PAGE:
It turns out I suck as an elf.
When Jackson got to be about two-and-a-half, Jack had to straighten me out on the logic of Christmas: you put up the tree, but you don’t put the presents out until after the child has gone to sleep. This fosters the belief in an unseen but all-knowing and usually benevolent disburser of rewards for good behavior.
Well, that may seem obvious to most sensate bipeds, but back when I first rolled in (third child) my parents were well past propping up the fictive North Pole regime. They just covered stuff in last year’s wrapping paper and put it under the (fake) tree when they damn well felt like it. The stocking stuffers may have suddenly appeared Christmas morning, but since I’d been with my mom at the drugstore when she bought all the toothbrushes and rolls of Scotch tape that went into those fuzzy red and white synthetic stockings that she’d written our names on with a black Magic Marker, and since we didn’t have a chimney, I never got my crampons real far up the north face of Mt. I-Believe-In-Santa.
So, last weekend I was in Williams Sonoma with 800 other last-minute shoppers, loading up on lemon squeezers and knife sharpeners and silicone cupcake brassieres. And Jackson was hanging around the free sample counter, although whenever a be-aproned employee offered him a peppermint chip he’d always politely decline, pointing to his mouth and explaining, “I have gum.”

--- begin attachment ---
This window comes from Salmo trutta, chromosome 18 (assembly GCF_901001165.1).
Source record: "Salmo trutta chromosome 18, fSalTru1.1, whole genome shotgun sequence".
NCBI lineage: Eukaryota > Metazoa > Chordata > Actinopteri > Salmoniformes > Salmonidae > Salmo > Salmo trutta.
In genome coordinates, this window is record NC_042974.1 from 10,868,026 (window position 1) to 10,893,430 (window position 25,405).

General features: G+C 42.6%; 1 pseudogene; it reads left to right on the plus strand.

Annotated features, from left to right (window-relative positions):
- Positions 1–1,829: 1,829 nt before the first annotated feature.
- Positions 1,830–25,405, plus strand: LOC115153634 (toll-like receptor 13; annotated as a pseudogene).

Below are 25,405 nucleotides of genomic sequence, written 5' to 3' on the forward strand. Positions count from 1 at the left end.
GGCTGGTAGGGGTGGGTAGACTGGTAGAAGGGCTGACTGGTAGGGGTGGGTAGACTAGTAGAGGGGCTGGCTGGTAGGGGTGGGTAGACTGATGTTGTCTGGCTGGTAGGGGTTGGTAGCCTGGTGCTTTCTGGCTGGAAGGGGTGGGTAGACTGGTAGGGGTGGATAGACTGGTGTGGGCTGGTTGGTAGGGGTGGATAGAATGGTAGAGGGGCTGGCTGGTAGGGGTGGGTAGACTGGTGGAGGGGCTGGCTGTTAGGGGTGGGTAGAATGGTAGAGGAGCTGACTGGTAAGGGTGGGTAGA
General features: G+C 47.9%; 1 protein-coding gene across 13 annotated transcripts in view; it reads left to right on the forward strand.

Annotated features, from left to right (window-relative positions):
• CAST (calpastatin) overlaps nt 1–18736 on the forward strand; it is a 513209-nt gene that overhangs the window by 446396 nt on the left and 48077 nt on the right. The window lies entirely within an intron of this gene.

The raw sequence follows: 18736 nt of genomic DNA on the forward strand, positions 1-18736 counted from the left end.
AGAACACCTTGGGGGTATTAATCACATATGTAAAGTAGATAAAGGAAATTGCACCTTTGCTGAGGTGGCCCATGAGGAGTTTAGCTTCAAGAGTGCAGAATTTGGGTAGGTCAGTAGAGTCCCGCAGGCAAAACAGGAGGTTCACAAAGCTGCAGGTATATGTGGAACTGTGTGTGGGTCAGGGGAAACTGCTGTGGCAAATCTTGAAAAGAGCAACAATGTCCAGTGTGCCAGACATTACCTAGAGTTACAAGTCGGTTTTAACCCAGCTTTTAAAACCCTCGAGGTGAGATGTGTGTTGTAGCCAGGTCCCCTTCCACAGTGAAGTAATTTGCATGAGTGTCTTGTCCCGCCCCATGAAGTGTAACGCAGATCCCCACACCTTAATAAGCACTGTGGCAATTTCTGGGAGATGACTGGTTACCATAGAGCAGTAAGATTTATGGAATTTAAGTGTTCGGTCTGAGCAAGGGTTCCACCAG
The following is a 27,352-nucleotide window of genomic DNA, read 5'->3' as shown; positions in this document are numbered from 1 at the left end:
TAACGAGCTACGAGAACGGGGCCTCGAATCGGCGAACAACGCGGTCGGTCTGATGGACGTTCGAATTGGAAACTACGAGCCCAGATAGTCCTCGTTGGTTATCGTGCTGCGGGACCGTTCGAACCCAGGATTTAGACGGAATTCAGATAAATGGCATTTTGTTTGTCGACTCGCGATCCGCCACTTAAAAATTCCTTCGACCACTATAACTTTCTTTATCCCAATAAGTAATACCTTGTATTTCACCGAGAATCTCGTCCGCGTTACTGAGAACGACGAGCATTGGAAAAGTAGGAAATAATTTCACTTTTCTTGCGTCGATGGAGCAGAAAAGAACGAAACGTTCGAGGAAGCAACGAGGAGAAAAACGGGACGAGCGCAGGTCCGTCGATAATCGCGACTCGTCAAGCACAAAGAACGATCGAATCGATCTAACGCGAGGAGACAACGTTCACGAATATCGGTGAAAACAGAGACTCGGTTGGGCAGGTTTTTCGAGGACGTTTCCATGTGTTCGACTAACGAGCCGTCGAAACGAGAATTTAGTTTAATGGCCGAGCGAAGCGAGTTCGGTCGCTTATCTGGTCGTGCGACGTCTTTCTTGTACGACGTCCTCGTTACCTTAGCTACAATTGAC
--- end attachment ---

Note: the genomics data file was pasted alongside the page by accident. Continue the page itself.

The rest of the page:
But when all that over-thought kitchen paraphernalia got pulled out of his father’s stocking, Jackson was visibly taken aback.
“How did Santa put all that stuff in Daddy’s stocking?” he asked, shocked as Jack examined a useless pair of rubber tongs he’d just removed from his fancy embroidered, velvet-backed stocking.
“Uh,” I said, filling that word with all the intelligence a woman of my age and experience could muster, given the circumstances. “Well! I guess Santa knew I forgot to wrap that stuff, so he helped me out by putting it in Daddy’s stocking!” Jackson looked skeptical, so I opened my mouth a little wider so I could get the whole heel of my slipper down my throat. “Santa takes care of all the children’s stockings, but we help him out by doing some of the shopping for grownups’ stockings.”
Jack and his mother avoided my pleading gaze and busied themselves by numbing their incredulousness with a couple of expertly made Bloody Marys.
I don’t know. Maybe I subconsciously wanted to begin breaking down the whole Santa fantasy. More likely it was just bonus seasonal sloppiness on my part.
Remind me to tell you about how my whole “Let’s not believe in God, let’s believe in Science!” childrearing experiment has already backfired on me.